I've been remiss in my duties as an interaction designer to make predictions about the Apple iTablet which everyone presumes will be announced in a few hours. Fortunately, John Gruber has said exactly what I think in two posts. So: what he said.
I have said for many years that there are only five fundamental form factors for personal computing, yet we have only colonized three of them, and one of them only recently: the Desk, the Clamshell, the Tablet, the Pocket Thing, and the Wrist Thing. Barring some kind of categorical VR breakthrough, the Desk is not going to go away in our lifetimes, though we can expect many of the details to change; even in a world that looks more like 10/GUI or Tog's Starfire demo or Apple's old Knowledge Navigator video, you need a place to sit comfortably, a big display, a way to input text, and a way to point to and act on virtual objects on your display. The Clamshell is basically the laptop we have now; it's a small portable Desk, its minimum size defined by the keyboard; barring the Singluarity, I expect that fifty years from now people will still have devices basically indistinguishable in form factor, much as the software running on them will likely change beyond recognition.
I had an epiphany about the Pocket Thing about a decade ago, when I read that in Southeast Asia cellphones had better market penetration than in the US but a majority of phone users there never used their phones for voice. Never! Instead, they used SMS, and games, and electronic calendars, and so forth. At that time I was an early adopter of both the cellphone and of the Palm Pilot, and I was already resenting having two electronic devices in my pocket. So I prophesied that a hundred years from now, everybody would have a powerful computer in their pocket which they would call a “phone” despite telephony being the least of its functions. Only ten years later, that has come true ... if you consider the knowledge workers of the industrialized world “everybody.”
My thinking about the need for a Tablet has always been informed by the one person I've ever met who used the old Apple Newton the way it was intended. He always had it with him, and he wrote everything in it. His secret: he was a paraplegic who always had a lap to set it on, and kept it in a case strapped to his wheelchair right next to his knee. Aside from arriving before silicon was powerful enough to make it work as well as you would want, the Newton was just a little too bulky; unless you were a paraplegic there was always the temptation to leave it behind. But it wouldn't have to be that much smaller to always go in your bag or your hand. Part of the magic of the Moleskine notebook is that it's precisely the right size for that, and what do you know ... that's the exact same size as the Apple iTablet is rumored to be.
Do you doubt that Apple's designers are Moleskine maniacs?
Some skeptics have said that this in-between form will never survive when you can get “the same thing” from either a laptop or a phone. These people have obviously never been in an office full of people precariously running to meetings with a laptop in one hand and a cup of coffee in another, only to discover that they guessed wrong about whether they needed to lug their laptop to that meeting.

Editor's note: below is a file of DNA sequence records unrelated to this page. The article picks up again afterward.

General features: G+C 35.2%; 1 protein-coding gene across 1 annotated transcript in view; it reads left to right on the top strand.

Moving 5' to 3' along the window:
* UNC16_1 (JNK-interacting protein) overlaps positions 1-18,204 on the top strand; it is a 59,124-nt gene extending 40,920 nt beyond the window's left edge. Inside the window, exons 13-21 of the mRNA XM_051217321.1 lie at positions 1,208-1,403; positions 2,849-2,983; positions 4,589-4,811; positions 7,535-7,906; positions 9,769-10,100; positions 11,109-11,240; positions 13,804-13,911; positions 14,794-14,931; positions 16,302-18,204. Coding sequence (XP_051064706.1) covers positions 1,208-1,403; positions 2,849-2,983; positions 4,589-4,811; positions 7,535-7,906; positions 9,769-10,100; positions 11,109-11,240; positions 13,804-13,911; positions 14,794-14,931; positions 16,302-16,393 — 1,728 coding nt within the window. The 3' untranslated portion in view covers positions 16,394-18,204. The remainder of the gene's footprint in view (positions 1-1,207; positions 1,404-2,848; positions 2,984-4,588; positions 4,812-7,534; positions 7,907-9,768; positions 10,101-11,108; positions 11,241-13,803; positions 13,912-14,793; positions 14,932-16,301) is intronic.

Tablet skeptics have also said that the phone is enough as the device that is always with you. You can already get the web from it, they say. But I think that smartphone web surfing is the gateway drug that will make people understand the desirability of a tablet. Having experienced the value of anywhere, any time access to internet resources, which literally changes your life, you come to be frustrated with accessing it through the tiny window of the phone. When I go out for a solo lunch, I have my iPhone in my pocket and a book in my bag, and because the book may not suit my mood while the web is a bottomless ocean of content, I wind up reading from my squinty little phone about as often as I do from the beautiful trade paperback I have at hand. After a year of that, damn straight I'm willing to pay several hundred dollars for an iTablet that's just a bigger version of the same thing.
Especially if it means I can leave that book at home, because my entire library is available to me in one little device. I commented a couple of years ago about the absurdity of shlepping around data in book form. My movers have informed me that I own over three tons of books; that's more than the mass of all of my other possessions put together, including my motorcycle. I now have vivid fantasies about the time, only a few years away, when I can reduce my book collection to a single shelf of beautiful ornamental relics and have my entire library ... and eventually, every book ever published ... with me anywhere, any time.
The question I wonder about with Apple's expected effort is text entry. Just as I want to stop carrying around books, I want to stop using paper notebooks: what I write on paper isn't backed up, isn't searchable, and isn't easily transcribed into other electronic forms like this blog post. The big surprise of the iPhone was its surprisingly effective soft keyboard and I'm expecting that the iTablet is going to have some equally cunning and surprising text input mechanism, linked to some kind of notetaking tool. I cannot believe that Apple has missed that OneNote is the interesting thing about Microsoft's efforts toward a Tablet.
We'll know soon.